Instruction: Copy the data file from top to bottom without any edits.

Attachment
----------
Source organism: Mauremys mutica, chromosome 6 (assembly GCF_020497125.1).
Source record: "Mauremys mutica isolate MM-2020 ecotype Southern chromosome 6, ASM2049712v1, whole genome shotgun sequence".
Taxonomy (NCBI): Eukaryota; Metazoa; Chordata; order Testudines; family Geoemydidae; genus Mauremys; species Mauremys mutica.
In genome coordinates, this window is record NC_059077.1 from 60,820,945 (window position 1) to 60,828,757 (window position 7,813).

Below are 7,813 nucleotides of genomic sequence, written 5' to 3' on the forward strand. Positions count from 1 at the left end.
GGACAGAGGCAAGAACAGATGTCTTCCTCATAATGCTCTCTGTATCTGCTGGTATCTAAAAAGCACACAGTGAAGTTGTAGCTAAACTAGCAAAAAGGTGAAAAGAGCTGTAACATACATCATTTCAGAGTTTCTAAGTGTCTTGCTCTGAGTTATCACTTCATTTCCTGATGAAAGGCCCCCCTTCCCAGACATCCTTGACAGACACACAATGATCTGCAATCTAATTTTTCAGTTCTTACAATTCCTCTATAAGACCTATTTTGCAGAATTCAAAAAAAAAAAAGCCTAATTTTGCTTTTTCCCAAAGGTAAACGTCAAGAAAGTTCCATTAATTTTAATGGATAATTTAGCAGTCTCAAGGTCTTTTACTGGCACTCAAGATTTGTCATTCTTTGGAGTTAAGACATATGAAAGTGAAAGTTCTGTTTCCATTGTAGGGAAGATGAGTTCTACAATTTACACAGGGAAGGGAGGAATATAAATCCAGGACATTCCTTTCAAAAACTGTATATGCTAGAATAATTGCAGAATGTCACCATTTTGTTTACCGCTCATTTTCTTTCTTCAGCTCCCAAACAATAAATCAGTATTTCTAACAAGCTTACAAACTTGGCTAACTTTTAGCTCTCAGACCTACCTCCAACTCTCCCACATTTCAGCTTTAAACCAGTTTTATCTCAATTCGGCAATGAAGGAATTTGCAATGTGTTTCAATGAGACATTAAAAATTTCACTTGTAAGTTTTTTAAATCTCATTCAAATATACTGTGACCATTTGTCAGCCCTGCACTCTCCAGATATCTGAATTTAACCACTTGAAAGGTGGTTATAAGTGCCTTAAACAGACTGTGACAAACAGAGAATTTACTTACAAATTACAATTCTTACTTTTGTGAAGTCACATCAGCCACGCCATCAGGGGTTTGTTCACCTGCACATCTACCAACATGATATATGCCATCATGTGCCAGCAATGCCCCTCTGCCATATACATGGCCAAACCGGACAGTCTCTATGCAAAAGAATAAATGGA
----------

Source organism: Mauremys mutica, chromosome 6 (assembly GCF_020497125.1).
Source record: "Mauremys mutica isolate MM-2020 ecotype Southern chromosome 6, ASM2049712v1, whole genome shotgun sequence".
Taxonomy (NCBI): Eukaryota; Metazoa; Chordata; order Testudines; family Geoemydidae; genus Mauremys; species Mauremys mutica.
In genome coordinates, this window is record NC_059077.1 from 60,820,945 (window position 1) to 60,828,757 (window position 7,813).

Below are 7,813 nucleotides of genomic sequence, written 5' to 3' on the forward strand. Positions count from 1 at the left end.
GGACAGAGGCAAGAACAGATGTCTTCCTCATAATGCTCTCTGTATCTGCTGGTATCTAAAAAGCACACAGTGAAGTTGTAGCTAAACTAGCAAAAAGGTGAAAAGAGCTGTAACATACATCATTTCAGAGTTTCTAAGTGTCTTGCTCTGAGTTATCACTTCATTTCCTGATGAAAGGCCCCCCTTCCCAGACATCCTTGACAGACACACAATGATCTGCAATCTAATTTTTCAGTTCTTACAATTCCTCTATAAGACCTATTTTGCAGAATTCAAAAAAAAAAAAGCCTAATTTTGCTTTTTCCCAAAGGTAAACGTCAAGAAAGTTCCATTAATTTTAATGGATAATTTAGCAGTCTCAAGGTCTTTTACTGGCACTCAAGATTTGTCATTCTTTGGAGTTAAGACATATGAAAGTGAAAGTTCTGTTTCCATTGTAGGGAAGATGAGTTCTACAATTTACACAGGGAAGGGAGGAATATAAATCCAGGACATTCCTTTCAAAAACTGTATATGCTAGAATAATTGCAGAATGTCACCATTTTGTTTACCGCTCATTTTCTTTCTTCAGCTCCCAAACAATAAATCAGTATTTCTAACAAGCTTACAAACTTGGCTAACTTTTAGCTCTCAGACCTACCTCCAACTCTCCCACATTTCAGCTTTAAACCAGTTTTATCTCAATTCGGCAATGAAGGAATTTGCAATGTGTTTCAATGAGACATTAAAAATTTCACTTGTAAGTTTTTTAAATCTCATTCAAATATACTGTGACCATTTGTCAGCCCTGCACTCTCCAGATATCTGAATTTAACCACTTGAAAGGTGGTTATAAGTGCCTTAAACAGACTGTGACAAACAGAGAATTTACTTACAAATTACAATTCTTACTTTTGTGAAGTCACATCAGCCACGCCATCAGGGGTTTGTTCACCTGCACATCTACCAACATGATATATGCCATCATGTGCCAGCAATGCCCCTCTGCCATATACATGGCCAAACCGGACAGTCTCTATGCAAAAGAATAAATGGA